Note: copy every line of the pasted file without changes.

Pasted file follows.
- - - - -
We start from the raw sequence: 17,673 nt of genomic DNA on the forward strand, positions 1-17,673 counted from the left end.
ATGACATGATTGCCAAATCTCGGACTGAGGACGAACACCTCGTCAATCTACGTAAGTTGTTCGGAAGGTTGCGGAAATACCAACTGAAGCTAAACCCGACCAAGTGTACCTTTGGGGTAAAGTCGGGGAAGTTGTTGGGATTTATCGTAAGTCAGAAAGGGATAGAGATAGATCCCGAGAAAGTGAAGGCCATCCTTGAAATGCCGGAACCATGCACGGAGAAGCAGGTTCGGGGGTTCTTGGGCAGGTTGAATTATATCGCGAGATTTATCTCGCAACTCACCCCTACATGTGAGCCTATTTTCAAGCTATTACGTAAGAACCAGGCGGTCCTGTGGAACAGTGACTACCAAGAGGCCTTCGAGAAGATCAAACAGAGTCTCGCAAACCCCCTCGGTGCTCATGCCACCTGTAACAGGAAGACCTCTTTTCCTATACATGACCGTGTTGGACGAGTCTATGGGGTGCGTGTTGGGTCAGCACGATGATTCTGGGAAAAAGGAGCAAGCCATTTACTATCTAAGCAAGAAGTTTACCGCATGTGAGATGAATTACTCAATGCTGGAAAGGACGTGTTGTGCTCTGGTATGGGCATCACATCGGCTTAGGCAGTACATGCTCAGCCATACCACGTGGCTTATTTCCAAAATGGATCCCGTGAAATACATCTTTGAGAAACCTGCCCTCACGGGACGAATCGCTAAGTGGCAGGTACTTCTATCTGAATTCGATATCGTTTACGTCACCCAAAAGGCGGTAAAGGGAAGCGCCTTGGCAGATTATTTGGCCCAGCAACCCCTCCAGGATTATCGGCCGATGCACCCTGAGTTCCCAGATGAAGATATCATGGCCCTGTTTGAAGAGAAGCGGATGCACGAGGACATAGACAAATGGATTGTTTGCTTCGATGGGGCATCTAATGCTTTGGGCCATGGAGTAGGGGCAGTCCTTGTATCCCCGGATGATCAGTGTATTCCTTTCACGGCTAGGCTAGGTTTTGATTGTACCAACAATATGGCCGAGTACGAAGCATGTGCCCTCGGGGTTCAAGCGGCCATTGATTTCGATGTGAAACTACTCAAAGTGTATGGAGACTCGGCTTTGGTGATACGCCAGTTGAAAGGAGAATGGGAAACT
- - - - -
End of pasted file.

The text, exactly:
We start from the raw sequence: 17,673 nt of genomic DNA on the forward strand, positions 1-17,673 counted from the left end.
ATGACATGATTGCCAAATCTCGGACTGAGGACGAACACCTCGTCAATCTACGTAAGTTGTTCGGAAGGTTGCGGAAATACCAACTGAAGCTAAACCCGACCAAGTGTACCTTTGGGGTAAAGTCGGGGAAGTTGTTGGGATTTATCGTAAGTCAGAAAGGGATAGAGATAGATCCCGAGAAAGTGAAGGCCATCCTTGAAATGCCGGAACCATGCACGGAGAAGCAGGTTCGGGGGTTCTTGGGCAGGTTGAATTATATCGCGAGATTTATCTCGCAACTCACCCCTACATGTGAGCCTATTTTCAAGCTATTACGTAAGAACCAGGCGGTCCTGTGGAACAGTGACTACCAAGAGGCCTTCGAGAAGATCAAACAGAGTCTCGCAAACCCCCTCGGTGCTCATGCCACCTGTAACAGGAAGACCTCTTTTCCTATACATGACCGTGTTGGACGAGTCTATGGGGTGCGTGTTGGGTCAGCACGATGATTCTGGGAAAAAGGAGCAAGCCATTTACTATCTAAGCAAGAAGTTTACCGCATGTGAGATGAATTACTCAATGCTGGAAAGGACGTGTTGTGCTCTGGTATGGGCATCACATCGGCTTAGGCAGTACATGCTCAGCCATACCACGTGGCTTATTTCCAAAATGGATCCCGTGAAATACATCTTTGAGAAACCTGCCCTCACGGGACGAATCGCTAAGTGGCAGGTACTTCTATCTGAATTCGATATCGTTTACGTCACCCAAAAGGCGGTAAAGGGAAGCGCCTTGGCAGATTATTTGGCCCAGCAACCCCTCCAGGATTATCGGCCGATGCACCCTGAGTTCCCAGATGAAGATATCATGGCCCTGTTTGAAGAGAAGCGGATGCACGAGGACATAGACAAATGGATTGTTTGCTTCGATGGGGCATCTAATGCTTTGGGCCATGGAGTAGGGGCAGTCCTTGTATCCCCGGATGATCAGTGTATTCCTTTCACGGCTAGGCTAGGTTTTGATTGTACCAACAATATGGCCGAGTACGAAGCATGTGCCCTCGGGGTTCAAGCGGCCATTGATTTCGATGTGAAACTACTCAAAGTGTATGGAGACTCGGCTTTGGTGATACGCCAGTTGAAAGGAGAATGGGAAACT